Premier League reputation ‘on the line’ over head injuries, says leading charity

Robin Koch File Photo
(Image credit: Mike Egerton)

Brain injury charity Headway said the Premier League’s reputation was “on the line” as it claimed protocol was not followed when Leeds’ Robin Koch sustained a blow to the head in Sunday’s defeat to Manchester United.

Headway said “enough is enough” and demanded answers from league bosses after Koch was allowed to play on at Elland Road after suffering a head injury in a collision with Scott McTominay.

The Professional Footballers’ Association has also called again for the introduction of temporary substitutions for head injuries.

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Leeds insist they followed the league’s protocol and that they have always supported temporary substitutions if injured players are at risk.

Headway deputy chief executive Luke Griggs said: “Yet again we are left completely frustrated and confused by football’s approach to concussion.

“Medics have a tough time when trying to make on-pitch concussion assessments. The game simply has to help them by implementing temporary concussion substitutes.

“It is hard to believe that if they had 10 minutes to assess the player in the quiet confines of the dressing room that they would have come to the conclusion that he was fit to continue.

“We need urgent answers from the Premier League as their reputation is on the line here.

“Concussion protocols in all sports clearly state ‘if in doubt, sit it out’. The Premier League needs to come out and explain to everyone – particularly impressionable youngsters and grassroots players – what the word ‘doubt’ actually means because I think we have a different definition.”

The Premier League is understood to be working closely with clubs to monitor the data within the parameters of the concussion protocol set out by the International Football Association Board, which would have the final say on any changes to its current procedures.

Griggs added: “The days of Terry Butcher soldiering on with a bloody bandage are gone. We cannot continue with a ‘patch them up, get them back out there’ approach to head injuries. Players must be protected.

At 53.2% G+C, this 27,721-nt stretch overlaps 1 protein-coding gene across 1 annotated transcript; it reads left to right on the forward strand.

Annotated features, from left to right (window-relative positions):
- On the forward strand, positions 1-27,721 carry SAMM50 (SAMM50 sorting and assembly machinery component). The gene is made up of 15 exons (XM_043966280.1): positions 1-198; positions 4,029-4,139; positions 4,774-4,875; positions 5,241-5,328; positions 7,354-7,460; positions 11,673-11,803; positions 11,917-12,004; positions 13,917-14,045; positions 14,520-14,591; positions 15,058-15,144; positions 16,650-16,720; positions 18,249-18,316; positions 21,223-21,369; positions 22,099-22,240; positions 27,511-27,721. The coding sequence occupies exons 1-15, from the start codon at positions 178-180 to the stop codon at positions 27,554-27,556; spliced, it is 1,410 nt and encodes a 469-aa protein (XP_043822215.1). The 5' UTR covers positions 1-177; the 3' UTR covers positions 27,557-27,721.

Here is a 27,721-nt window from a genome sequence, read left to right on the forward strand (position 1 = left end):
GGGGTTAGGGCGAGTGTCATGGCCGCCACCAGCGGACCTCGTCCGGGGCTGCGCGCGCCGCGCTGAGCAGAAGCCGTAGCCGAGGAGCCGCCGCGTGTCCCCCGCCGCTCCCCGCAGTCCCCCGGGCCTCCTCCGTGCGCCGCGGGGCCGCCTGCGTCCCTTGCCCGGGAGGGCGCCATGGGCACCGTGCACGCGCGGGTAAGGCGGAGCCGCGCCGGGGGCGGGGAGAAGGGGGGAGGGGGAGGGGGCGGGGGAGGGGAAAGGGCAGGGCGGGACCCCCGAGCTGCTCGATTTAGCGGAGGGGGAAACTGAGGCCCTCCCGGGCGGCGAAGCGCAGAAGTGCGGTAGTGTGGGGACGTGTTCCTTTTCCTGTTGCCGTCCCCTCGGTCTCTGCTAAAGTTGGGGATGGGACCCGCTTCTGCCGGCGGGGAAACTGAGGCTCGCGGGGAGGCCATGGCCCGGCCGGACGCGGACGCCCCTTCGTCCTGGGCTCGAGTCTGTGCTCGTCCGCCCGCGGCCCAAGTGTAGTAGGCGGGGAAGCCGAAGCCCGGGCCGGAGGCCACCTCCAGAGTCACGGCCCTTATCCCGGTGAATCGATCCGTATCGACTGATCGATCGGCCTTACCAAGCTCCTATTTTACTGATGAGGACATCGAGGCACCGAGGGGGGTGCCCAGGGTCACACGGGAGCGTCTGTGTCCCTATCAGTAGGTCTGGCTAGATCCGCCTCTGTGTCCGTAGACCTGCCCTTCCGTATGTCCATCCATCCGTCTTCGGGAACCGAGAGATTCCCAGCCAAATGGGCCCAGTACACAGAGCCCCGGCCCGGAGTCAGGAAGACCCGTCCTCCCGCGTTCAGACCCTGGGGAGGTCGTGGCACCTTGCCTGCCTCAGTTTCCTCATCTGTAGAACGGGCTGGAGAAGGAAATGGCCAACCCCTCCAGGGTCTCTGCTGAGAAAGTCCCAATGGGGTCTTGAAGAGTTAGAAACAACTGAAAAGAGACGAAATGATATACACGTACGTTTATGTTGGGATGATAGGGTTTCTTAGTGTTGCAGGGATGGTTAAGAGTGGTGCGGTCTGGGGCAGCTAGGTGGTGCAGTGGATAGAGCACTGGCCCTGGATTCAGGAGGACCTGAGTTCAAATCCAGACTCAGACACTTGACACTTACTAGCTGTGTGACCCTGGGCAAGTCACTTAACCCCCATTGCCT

“There needs to be greater transparency with these incidents. Silence from the Premier League is not helping. Instead, it is just confusing matters and undermining all efforts to lead an evolution of attitude towards head injuries at the grassroots level. Enough is enough.”

Robin Koch

Robin Koch eventually left the field (Mike Egerton/PA)

Koch was left covered in blood after clashing with McTominay in the 12th minute but returned to the pitch with his head bandaged before going down again and eventually being withdrawn in the 31st minute.

Football Association guidelines state that any player who sustains a suspected concussion should immediately be removed from the pitch, and extra permanent substitutions are allowed in such cases.

The PFA said in a statement on Twitter: “The injury to Leeds United’s Robin Koch demonstrates again that the current concussion protocols within football are failing to prioritise player safety.

“We see frequent incidents of players returning to play with a potential brain injury, only to be removed shortly afterwards once symptoms visibly worsen.”

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The PFA added: “Put simply, the current rules set by IFAB are not working, and players are being put at risk.”

Leeds said in a statement that Koch had passed all of the on-field concussion screening tests that are currently part of the Premier League’s protocols.

They added: “The player was told if he developed any symptoms he should sit down on the field of play and would be substituted immediately, which is what Robin did in the 29th minute of the game.

“The medical staff at Leeds United have always been in favour of temporary substitutions for head injuries, as it would allow the staff more time to assess an injury and allow a period for symptoms to potentially develop.

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“Robin will follow the concussion protocols before returning to play.”

German international Koch has thanked Leeds’ medical staff “for the good care” in a message posted on Twitter.

Koch said: “Thank you for your many messages. I wanted to support the team for longer yesterday, but unfortunately I couldn’t do it. Thanks to our medical staff for the good care. I feel much better today and will be back soon.”

The decision not to substitute Koch immediately drew criticism from several quarters.

Pundit Chris Sutton, whose father Mike – a former professional footballer – died with dementia in 2020, wrote on Twitter: “Football doesn’t care about its players. What needs to happen before the concussion procedure changes?”

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